skip to main content


Title: Phoretic self-propulsion of helical active particles
Chemically active colloids self-propel by catalysing the decomposition of molecular ‘fuel’ available in the surrounding solution. If the various molecular species involved in the reaction have distinct interactions with the colloid surface, and if the colloid has some intrinsic asymmetry in its surface chemistry or geometry, there will be phoretic flows in an interfacial layer surrounding the particle, leading to directed motion. Most studies of chemically active colloids have focused on spherical, axisymmetric ‘Janus’ particles, which (in the bulk, and in absence of fluctuations) simply move in a straight line. For particles with a complex (non-spherical and non-axisymmetric) geometry, the dynamics can be much richer. Here, we consider chemically active helices. Via numerical calculations and slender body theory, we study how the translational and rotational velocities of the particle depend on geometry and the distribution of catalytic activity over the particle surface. We confirm the recent finding of Katsamba et al. ( J. Fluid Mech. , vol. 898, 2020, p. A24) that both tangential and circumferential concentration gradients contribute to the particle velocity. The relative importance of these contributions has a strong impact on the motion of the particle. We show that, by a judicious choice of the particle design parameters, one can suppress components of angular velocity that are perpendicular to the screw axis, or even select for purely ‘sideways’ translation of the helix.  more » « less
Award ID(s):
1920304
NSF-PAR ID:
10377010
Author(s) / Creator(s):
;
Date Published:
Journal Name:
Journal of Fluid Mechanics
Volume:
927
ISSN:
0022-1120
Format(s):
Medium: X
Sponsoring Org:
National Science Foundation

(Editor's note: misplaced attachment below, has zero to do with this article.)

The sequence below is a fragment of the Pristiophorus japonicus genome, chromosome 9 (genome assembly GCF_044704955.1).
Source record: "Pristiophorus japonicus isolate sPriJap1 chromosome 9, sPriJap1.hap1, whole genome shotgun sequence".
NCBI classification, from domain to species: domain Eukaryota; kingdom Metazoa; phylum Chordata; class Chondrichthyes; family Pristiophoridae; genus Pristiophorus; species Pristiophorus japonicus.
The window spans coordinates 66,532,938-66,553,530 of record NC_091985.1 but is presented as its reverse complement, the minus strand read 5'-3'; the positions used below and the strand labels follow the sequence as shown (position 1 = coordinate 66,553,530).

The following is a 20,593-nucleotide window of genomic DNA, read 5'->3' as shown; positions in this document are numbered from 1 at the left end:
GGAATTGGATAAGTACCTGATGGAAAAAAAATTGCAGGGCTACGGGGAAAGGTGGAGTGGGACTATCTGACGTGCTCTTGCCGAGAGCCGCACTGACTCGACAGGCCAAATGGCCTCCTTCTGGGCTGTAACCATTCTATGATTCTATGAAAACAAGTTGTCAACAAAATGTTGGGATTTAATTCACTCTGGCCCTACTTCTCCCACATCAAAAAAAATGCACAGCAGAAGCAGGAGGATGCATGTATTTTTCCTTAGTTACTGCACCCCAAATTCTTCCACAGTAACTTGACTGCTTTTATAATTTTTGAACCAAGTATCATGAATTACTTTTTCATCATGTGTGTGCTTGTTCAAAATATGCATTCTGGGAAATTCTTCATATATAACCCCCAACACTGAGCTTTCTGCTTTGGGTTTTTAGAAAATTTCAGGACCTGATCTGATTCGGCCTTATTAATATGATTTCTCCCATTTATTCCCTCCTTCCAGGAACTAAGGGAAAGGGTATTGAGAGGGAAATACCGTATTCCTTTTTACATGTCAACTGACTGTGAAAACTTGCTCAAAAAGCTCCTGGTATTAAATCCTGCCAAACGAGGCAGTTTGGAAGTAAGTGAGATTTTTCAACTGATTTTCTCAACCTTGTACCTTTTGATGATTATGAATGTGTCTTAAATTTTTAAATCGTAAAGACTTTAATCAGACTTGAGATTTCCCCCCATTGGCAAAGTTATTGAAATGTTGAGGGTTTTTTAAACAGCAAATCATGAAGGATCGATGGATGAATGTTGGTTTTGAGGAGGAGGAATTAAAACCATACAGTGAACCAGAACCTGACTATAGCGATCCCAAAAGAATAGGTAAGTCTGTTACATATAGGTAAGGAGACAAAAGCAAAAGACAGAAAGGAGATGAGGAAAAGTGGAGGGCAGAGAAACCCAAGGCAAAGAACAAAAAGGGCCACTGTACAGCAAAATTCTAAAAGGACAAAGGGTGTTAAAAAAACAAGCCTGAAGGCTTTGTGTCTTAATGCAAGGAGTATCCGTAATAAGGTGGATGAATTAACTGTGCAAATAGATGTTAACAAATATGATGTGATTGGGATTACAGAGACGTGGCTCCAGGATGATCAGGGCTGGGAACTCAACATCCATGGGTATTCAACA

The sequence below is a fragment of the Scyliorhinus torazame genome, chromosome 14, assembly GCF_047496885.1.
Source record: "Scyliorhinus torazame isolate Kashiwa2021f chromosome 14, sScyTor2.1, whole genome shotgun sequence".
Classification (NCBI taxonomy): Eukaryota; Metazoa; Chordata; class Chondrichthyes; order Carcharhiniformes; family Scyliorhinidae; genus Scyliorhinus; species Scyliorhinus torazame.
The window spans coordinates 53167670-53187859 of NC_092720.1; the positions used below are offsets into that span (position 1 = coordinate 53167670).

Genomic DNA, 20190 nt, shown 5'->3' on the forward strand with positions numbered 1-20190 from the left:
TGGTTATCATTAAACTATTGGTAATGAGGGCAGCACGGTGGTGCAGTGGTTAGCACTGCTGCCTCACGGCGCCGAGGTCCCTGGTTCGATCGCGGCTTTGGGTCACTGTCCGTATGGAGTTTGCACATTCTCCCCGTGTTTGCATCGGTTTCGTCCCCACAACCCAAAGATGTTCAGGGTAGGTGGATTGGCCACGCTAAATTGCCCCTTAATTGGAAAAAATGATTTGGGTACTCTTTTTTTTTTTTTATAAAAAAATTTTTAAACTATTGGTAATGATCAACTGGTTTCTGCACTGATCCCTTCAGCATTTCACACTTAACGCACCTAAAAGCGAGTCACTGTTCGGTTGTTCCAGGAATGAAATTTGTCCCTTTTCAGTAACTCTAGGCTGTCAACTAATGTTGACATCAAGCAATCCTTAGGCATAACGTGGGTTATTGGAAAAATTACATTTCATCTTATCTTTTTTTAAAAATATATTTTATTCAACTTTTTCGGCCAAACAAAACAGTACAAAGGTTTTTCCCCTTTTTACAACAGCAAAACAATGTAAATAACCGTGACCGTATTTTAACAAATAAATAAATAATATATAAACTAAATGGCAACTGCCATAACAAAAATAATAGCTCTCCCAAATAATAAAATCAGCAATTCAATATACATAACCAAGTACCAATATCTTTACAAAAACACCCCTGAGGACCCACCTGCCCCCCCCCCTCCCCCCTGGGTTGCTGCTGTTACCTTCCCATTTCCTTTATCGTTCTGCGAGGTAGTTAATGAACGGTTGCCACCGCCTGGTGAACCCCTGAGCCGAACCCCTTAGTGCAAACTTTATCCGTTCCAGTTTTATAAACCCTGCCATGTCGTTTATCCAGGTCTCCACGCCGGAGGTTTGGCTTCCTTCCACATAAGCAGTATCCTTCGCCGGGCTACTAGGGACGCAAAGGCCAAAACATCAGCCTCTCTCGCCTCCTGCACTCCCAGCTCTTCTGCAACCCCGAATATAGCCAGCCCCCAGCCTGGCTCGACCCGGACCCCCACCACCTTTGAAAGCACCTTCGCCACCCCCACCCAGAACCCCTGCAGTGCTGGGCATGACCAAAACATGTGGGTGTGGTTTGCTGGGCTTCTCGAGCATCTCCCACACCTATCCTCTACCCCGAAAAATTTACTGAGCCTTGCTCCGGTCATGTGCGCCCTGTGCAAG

More Like this
  1. Abstract

    The anisotropy in the shape of polymeric particles has been demonstrated to have many advantages over spherical particulates, including bio‐mimetic behavior, shaped‐directed flow, deformation, surface adhesion, targeting, motion, and permeability. The layer‐by‐layer (LbL) assembly is uniquely suited for synthesizing anisotropic particles as this method allows for simple and versatile replication of diverse colloid geometries with precise control over their chemical and physical properties. This review highlights recent progress in anisotropic particles of micrometer and nanometer sizes produced by a templated multilayer assembly of synthetic and biological macromolecules. Synthetic approaches to produce capsules and hydrogels utilizing anisotropic templates such as biological, polymeric, bulk hydrogel, inorganic colloids, and metal–organic framework crystals as sacrificial templates are overviewed. Structure‐property relationships controlled by the anisotropy in particle shape and surface are discussed and compared with their spherical counterparts. Advances and challenges in controlling particle properties through varying shape anisotropy and surface asymmetry are outlined. The perspective applications of anisotropic colloids in biomedicine, including programmed behavior in the blood and tissues as artificial cells, nano‐motors/sensors, and intelligent drug carriers are also discussed.

     
    more » « less
  2. Abstract

    Active colloids are a class of microparticles that ‘swim’ through fluids by breaking the symmetry of the force distribution on their surfaces. Our ability to direct these particles along complex trajectories in three-dimensional (3D) space requires strategies to encode the desired forces and torques at the single particle level. Here, we show that spherical colloids with metal patches of low symmetry self-propel along non-linear 3D trajectories when powered remotely by an alternating current (AC) electric field. In particular, particles with triangular patches of approximate mirror symmetry trace helical paths along the axis of the field. We demonstrate that the speed and shape of the particle’s trajectory can be tuned by the applied field strength and the patch geometry. We show that helical motion can enhance particle transport through porous materials with implications for the design of microrobots that can navigate complex environments.